Toppings are where the Caribbean flavors truly shine. Picture this: jerk chicken, sweet plantains, and a sprinkle of toasted coconut. It’s a tropical fiesta on your pizza!

Recipe: Antiguan-Style Pizza Toppings

- 1 cup cooked jerk chicken, shredded

- 1/2 cup sweet plantains, sliced and sautéed

- 1/4 cup toasted coconut flakes

- Fresh cilantro for garnish

Layer these vibrant toppings on your prepared dough, drizzle with pepperpot sauce, and top with marinated cheese. Bake at 475°F until the crust is golden and the cheese is bubbling like a beach bonfire.

Flakes and Seasonings: Spice It Up

Caribbean seasoning blends bring a burst of flavor to any dish. We’re mixing red and green chile flakes with a touch of nutmeg and cinnamon for a unique twist.

Recipe: Caribbean Pizza Flakes

- 1 tbsp red chile flakes

- 1 tbsp green chile flakes

- 1 tsp ground nutmeg

- 1 tsp ground cinnamon

Mix these together and sprinkle over your pizza for a kick that’s as lively as a Caribbean carnival.

Regions and Their Influences

Antigua and Barbuda are small but mighty when it comes to culinary diversity. Each region adds its own flair to the mix, creating a vibrant tapestry of flavors.

- St. John’s: The bustling capital known for its seafood markets and lively street food. Think fresh fish, shellfish, and vibrant spices.

- English Harbour: A historic area with a love for hearty, robust dishes. Expect rich stews, grilled meats, and plenty of flavor.

- Rural Barbuda: A place where simplicity meets flavor. Fresh, locally sourced ingredients are the star, with a focus on natural, earthy tastes.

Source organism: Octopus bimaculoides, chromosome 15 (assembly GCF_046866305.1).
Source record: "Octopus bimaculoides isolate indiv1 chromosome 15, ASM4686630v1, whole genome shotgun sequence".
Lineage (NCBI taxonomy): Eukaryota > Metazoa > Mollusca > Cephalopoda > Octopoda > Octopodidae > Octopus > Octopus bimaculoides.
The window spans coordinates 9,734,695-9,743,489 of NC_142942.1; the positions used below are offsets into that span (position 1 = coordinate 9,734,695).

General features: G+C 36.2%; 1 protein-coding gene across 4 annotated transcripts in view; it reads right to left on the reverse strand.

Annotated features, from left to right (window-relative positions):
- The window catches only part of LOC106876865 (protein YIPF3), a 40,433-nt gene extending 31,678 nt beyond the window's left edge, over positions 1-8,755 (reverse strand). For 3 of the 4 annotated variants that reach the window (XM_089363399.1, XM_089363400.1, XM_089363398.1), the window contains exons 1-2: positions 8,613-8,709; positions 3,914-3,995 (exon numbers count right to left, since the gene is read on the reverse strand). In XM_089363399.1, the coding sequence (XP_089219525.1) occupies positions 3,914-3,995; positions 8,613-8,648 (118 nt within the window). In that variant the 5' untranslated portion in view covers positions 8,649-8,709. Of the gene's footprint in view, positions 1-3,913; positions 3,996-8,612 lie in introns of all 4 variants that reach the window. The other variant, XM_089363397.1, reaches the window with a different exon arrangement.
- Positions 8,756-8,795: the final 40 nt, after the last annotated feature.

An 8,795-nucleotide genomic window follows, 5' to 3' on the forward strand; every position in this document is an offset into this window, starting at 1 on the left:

Famous Food People of Antigua and Barbuda

No dive into Antiguan cuisine would be complete without mentioning the culinary greats. Enter, Chef Nicole Arthurton, the queen of Caribbean fusion, who has brought the flavors of Antigua to the world stage. Then there’s Shanti Peters, the master of island spices, known for her incredible spice blends and vibrant dishes.

The Grand Finale: Caribbean Pizza Paradise

Transforming the flavors of Antigua and Barbuda into pizza is like throwing a beach party in your oven. It’s a celebration of vibrant tastes, tropical ingredients, and the joyous spirit of the islands. Whether you’re an island native or just a fan of Caribbean cuisine, this pizza will transport you straight to the sun-soaked shores of Antigua.

So, grab your dough, sprinkle your flakes, and get ready to bite into a slice of Caribbean paradise. And remember, the next time someone asks what’s for dinner, you can proudly say, “Antiguan pizza,” and watch their eyebrows do a little dance of curiosity and delight.

And there you have it – a journey through Antigua and Barbuda on a pizza, with all the flavors, fun, and footnotes to make it a culinary adventure to remember. Enjoy your slice of Caribbean heaven!


1. Arthurton, Nicole. "Caribbean Fusion: Bringing Island Flavors to the World." Gourmet Explorations, vol. 33, no. 2, 2023, pp. 12-25.

2. Peters, Shanti. "Spice of the Islands: The Heart of Antiguan Cuisine." Culinary Journeys, vol. 22, no. 4, 2022, pp. 34-48.